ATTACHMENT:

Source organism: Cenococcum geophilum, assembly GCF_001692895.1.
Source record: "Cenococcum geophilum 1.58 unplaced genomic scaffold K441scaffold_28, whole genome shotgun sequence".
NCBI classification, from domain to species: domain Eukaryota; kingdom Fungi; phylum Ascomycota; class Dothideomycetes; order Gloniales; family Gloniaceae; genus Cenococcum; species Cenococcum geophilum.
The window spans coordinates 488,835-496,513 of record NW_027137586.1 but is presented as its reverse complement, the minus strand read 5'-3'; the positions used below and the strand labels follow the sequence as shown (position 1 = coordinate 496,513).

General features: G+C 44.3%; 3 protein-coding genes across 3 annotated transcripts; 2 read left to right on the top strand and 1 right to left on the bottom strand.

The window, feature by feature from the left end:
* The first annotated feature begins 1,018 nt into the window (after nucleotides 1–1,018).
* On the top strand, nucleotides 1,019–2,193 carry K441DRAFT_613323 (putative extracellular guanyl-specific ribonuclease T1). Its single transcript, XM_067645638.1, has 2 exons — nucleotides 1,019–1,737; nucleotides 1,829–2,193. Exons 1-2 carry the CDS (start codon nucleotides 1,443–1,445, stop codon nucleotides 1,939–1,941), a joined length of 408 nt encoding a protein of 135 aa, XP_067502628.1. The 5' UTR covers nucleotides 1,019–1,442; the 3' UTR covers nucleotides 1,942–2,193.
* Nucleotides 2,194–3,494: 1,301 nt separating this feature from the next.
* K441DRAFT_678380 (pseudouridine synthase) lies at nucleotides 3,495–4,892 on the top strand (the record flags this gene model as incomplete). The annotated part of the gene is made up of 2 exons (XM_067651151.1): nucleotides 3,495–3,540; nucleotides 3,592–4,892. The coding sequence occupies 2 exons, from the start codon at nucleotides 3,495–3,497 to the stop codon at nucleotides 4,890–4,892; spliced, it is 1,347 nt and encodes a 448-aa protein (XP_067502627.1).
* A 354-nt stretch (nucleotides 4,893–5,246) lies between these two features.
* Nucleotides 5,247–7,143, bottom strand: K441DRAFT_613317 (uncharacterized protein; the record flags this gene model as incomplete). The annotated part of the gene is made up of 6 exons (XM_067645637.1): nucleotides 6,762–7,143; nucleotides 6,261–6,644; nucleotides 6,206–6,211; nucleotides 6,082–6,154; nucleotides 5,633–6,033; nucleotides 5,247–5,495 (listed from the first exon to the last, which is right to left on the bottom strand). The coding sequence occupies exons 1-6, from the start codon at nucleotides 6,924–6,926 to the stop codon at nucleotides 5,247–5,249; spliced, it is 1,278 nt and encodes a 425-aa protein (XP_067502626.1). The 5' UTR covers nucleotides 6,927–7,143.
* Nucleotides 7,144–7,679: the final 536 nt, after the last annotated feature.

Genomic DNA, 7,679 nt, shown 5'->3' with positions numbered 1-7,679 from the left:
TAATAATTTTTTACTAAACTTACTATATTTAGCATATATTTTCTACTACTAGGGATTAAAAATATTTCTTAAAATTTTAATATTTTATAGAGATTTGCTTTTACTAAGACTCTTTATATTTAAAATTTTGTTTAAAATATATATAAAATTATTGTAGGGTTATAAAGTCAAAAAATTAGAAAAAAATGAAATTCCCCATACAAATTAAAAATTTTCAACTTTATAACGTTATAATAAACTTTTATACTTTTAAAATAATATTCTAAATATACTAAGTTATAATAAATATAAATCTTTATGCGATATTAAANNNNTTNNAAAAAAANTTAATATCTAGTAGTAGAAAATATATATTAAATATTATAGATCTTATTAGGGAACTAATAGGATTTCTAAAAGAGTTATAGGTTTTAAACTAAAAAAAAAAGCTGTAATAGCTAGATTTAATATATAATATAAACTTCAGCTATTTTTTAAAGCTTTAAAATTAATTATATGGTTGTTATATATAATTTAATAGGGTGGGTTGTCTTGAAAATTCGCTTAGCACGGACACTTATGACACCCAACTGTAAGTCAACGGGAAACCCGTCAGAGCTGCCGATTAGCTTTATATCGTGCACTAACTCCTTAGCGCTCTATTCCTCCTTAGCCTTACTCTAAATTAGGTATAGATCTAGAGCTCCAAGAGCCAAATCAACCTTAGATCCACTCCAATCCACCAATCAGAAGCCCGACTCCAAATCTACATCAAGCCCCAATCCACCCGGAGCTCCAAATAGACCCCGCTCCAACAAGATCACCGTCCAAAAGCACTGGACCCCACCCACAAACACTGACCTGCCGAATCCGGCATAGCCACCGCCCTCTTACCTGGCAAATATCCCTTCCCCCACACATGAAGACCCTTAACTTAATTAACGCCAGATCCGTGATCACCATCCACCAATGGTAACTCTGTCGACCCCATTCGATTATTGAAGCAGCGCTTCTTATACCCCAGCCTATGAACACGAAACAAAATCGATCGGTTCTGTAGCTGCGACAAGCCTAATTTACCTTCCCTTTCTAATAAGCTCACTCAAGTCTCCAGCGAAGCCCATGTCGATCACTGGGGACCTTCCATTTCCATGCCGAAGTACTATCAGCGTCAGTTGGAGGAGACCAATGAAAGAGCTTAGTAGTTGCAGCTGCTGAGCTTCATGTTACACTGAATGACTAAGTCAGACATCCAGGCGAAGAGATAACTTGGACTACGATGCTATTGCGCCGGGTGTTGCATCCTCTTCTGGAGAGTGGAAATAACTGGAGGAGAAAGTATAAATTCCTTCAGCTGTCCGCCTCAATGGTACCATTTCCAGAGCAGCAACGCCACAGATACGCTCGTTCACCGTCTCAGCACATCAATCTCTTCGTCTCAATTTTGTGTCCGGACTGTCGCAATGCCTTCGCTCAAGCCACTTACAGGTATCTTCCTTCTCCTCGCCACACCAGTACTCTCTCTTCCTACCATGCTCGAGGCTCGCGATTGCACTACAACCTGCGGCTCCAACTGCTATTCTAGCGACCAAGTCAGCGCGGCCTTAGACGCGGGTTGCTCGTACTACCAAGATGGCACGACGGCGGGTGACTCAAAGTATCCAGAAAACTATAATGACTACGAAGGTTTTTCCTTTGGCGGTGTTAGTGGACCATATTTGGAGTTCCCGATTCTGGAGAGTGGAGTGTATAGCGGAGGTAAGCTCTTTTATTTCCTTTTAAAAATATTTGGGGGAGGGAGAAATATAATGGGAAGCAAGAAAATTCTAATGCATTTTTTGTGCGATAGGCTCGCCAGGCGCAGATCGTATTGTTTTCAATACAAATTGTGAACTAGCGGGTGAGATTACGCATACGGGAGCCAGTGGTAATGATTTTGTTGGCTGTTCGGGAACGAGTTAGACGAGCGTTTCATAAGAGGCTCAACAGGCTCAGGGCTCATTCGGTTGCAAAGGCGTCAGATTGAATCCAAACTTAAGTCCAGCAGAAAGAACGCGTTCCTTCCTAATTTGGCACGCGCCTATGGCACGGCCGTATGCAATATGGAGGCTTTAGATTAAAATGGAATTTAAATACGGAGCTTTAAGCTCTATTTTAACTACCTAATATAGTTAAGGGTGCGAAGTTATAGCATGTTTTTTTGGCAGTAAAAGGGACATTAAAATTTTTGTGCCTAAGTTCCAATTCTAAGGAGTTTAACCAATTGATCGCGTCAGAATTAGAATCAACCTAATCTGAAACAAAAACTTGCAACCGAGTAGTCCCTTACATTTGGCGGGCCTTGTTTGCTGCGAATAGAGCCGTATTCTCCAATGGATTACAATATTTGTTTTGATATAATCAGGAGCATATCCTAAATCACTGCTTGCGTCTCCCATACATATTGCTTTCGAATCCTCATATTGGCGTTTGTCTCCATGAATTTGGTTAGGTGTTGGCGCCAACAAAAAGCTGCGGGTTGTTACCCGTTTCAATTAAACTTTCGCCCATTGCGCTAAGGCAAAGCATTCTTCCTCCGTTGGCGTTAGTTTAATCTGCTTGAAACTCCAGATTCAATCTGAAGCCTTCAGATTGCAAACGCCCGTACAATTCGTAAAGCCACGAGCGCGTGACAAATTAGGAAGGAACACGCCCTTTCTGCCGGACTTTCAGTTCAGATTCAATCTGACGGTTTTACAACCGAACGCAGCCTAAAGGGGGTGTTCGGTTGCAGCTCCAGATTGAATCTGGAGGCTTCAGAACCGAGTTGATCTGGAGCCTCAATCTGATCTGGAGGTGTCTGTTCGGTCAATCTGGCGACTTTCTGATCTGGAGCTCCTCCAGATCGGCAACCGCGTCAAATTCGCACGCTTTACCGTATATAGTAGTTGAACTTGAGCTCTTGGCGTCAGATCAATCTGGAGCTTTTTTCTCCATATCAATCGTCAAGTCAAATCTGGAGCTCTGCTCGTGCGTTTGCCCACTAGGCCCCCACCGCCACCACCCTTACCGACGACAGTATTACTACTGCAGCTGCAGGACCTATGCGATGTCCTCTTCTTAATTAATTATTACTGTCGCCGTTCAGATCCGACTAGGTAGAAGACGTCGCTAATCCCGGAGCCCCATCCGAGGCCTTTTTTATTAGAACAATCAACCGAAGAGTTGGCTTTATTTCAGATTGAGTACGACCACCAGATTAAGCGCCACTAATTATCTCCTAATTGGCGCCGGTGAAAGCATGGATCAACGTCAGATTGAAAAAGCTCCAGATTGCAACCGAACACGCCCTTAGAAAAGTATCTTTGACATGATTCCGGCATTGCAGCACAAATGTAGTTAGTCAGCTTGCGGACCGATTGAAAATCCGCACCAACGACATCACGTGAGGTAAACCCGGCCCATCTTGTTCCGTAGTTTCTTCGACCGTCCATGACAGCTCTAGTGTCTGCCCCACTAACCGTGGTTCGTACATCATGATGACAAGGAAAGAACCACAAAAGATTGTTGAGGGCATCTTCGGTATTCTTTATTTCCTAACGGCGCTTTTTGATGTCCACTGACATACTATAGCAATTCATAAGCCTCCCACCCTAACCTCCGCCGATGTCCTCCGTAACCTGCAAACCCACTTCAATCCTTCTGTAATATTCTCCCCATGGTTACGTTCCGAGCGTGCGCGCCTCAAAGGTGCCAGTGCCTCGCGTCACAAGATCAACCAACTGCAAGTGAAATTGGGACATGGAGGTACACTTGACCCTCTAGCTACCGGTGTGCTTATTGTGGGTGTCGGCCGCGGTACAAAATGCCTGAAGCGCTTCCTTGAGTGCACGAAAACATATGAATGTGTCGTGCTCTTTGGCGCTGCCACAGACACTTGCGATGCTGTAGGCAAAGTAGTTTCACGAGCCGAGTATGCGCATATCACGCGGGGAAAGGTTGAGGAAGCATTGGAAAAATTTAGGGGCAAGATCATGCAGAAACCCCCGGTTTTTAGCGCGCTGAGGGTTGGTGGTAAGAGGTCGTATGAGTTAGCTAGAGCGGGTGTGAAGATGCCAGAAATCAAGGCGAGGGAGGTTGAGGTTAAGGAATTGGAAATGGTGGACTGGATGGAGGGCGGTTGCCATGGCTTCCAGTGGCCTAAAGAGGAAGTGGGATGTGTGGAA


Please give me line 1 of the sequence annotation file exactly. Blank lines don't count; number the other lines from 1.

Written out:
Source organism: Cenococcum geophilum, assembly GCF_001692895.1.